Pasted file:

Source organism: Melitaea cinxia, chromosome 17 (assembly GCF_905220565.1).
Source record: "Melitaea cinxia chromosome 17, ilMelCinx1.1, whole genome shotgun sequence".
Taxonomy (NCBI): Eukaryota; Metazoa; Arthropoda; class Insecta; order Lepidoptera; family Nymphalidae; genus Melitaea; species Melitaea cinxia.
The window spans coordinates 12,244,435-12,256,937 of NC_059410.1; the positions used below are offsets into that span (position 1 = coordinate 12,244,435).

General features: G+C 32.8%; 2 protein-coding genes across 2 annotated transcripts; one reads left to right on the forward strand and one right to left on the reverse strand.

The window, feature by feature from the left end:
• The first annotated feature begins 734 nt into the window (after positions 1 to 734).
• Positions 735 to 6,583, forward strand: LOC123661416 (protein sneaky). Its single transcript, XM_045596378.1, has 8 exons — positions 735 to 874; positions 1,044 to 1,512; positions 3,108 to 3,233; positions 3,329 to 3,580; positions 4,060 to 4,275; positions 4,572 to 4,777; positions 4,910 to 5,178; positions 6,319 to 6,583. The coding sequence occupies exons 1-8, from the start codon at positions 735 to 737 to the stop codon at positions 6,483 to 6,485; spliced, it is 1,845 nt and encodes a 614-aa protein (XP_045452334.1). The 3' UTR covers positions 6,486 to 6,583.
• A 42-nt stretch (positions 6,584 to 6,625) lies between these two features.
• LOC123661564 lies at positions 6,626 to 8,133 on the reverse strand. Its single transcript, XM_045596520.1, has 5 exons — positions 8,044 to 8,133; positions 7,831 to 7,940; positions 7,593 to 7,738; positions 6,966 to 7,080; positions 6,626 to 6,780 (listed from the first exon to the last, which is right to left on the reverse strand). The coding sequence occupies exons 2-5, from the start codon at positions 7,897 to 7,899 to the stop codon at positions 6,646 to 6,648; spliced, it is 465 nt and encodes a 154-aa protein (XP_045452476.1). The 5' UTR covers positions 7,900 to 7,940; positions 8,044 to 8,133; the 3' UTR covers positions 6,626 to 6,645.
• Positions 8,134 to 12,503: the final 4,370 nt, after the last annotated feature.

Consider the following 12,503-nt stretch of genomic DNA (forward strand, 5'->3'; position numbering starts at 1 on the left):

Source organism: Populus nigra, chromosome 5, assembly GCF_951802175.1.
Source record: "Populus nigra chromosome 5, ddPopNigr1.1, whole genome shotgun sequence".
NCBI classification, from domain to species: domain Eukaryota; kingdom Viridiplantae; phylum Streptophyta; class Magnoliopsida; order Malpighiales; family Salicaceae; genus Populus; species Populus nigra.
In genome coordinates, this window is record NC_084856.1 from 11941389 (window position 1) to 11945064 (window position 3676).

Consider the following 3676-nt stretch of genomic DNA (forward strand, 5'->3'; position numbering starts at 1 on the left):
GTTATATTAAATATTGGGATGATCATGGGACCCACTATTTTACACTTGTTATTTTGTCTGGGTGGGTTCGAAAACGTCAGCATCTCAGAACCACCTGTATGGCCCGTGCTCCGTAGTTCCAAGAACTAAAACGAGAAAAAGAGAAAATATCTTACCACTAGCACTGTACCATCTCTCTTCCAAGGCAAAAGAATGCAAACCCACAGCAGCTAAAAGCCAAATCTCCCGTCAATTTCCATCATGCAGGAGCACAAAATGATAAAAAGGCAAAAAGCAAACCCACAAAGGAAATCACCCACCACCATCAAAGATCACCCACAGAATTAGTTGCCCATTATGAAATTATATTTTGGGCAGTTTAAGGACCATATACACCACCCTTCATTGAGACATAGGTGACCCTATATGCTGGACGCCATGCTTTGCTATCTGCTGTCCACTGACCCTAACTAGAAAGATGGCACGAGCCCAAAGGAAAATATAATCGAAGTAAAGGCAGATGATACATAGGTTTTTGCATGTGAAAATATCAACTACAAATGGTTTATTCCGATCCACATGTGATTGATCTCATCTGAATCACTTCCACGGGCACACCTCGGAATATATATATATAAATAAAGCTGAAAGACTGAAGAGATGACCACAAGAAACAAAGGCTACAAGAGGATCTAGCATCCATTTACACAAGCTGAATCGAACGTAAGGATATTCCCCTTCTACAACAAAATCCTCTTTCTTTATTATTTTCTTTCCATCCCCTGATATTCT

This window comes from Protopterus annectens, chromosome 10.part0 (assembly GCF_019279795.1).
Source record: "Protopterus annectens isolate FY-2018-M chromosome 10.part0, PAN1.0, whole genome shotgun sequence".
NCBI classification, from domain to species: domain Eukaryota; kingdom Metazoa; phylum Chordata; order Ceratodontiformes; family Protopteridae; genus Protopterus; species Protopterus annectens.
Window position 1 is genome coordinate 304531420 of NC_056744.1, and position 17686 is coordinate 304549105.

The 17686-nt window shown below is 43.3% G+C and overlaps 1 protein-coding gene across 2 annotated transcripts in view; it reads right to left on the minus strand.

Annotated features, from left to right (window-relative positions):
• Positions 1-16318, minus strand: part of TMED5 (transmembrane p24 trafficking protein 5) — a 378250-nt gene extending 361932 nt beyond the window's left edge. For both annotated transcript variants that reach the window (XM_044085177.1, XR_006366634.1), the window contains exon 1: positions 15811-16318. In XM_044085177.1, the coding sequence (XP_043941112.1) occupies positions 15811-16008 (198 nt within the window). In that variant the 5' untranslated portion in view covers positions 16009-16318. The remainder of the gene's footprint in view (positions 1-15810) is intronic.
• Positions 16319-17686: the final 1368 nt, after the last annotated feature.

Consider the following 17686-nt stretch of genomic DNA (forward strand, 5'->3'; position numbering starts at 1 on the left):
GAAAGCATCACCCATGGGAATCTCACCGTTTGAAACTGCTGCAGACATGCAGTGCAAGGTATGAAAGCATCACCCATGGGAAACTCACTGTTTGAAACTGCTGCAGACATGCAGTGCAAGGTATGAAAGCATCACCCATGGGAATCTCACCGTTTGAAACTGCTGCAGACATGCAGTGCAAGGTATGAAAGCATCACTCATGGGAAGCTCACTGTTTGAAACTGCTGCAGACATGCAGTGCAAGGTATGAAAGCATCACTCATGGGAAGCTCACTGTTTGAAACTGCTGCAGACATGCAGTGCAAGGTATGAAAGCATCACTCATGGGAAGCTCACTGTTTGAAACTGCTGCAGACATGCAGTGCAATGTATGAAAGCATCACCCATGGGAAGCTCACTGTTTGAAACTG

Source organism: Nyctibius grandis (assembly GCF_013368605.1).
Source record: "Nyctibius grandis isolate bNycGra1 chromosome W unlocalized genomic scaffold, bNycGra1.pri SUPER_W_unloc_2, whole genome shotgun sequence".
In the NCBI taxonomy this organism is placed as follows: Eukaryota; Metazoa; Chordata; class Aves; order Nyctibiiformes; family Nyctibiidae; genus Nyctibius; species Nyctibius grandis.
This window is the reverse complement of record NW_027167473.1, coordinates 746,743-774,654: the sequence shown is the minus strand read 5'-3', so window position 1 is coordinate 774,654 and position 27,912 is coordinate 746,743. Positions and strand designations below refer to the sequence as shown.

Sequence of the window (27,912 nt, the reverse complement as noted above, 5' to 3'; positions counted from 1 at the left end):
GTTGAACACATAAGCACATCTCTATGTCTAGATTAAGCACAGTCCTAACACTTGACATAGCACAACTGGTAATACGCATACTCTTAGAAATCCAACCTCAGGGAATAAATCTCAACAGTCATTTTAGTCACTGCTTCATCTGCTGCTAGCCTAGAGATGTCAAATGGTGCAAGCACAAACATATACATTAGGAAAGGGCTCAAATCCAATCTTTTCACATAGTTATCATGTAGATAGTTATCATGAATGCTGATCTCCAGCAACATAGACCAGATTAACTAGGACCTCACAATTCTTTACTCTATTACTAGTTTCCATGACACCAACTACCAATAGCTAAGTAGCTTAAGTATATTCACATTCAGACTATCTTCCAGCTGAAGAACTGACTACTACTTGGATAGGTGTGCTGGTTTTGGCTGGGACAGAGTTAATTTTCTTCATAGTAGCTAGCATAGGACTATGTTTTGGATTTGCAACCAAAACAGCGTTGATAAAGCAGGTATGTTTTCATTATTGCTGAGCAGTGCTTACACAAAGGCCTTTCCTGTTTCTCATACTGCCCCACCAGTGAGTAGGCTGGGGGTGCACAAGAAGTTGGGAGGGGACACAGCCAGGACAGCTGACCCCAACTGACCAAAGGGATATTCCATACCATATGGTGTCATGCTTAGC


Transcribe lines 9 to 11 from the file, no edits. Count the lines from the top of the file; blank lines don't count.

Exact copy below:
• A 42-nt stretch (positions 6,584 to 6,625) lies between these two features.
• LOC123661564 lies at positions 6,626 to 8,133 on the reverse strand. Its single transcript, XM_045596520.1, has 5 exons — positions 8,044 to 8,133; positions 7,831 to 7,940; positions 7,593 to 7,738; positions 6,966 to 7,080; positions 6,626 to 6,780 (listed from the first exon to the last, which is right to left on the reverse strand). The coding sequence occupies exons 2-5, from the start codon at positions 7,897 to 7,899 to the stop codon at positions 6,646 to 6,648; spliced, it is 465 nt and encodes a 154-aa protein (XP_045452476.1). The 5' UTR covers positions 7,900 to 7,940; positions 8,044 to 8,133; the 3' UTR covers positions 6,626 to 6,645.
• Positions 8,134 to 12,503: the final 4,370 nt, after the last annotated feature.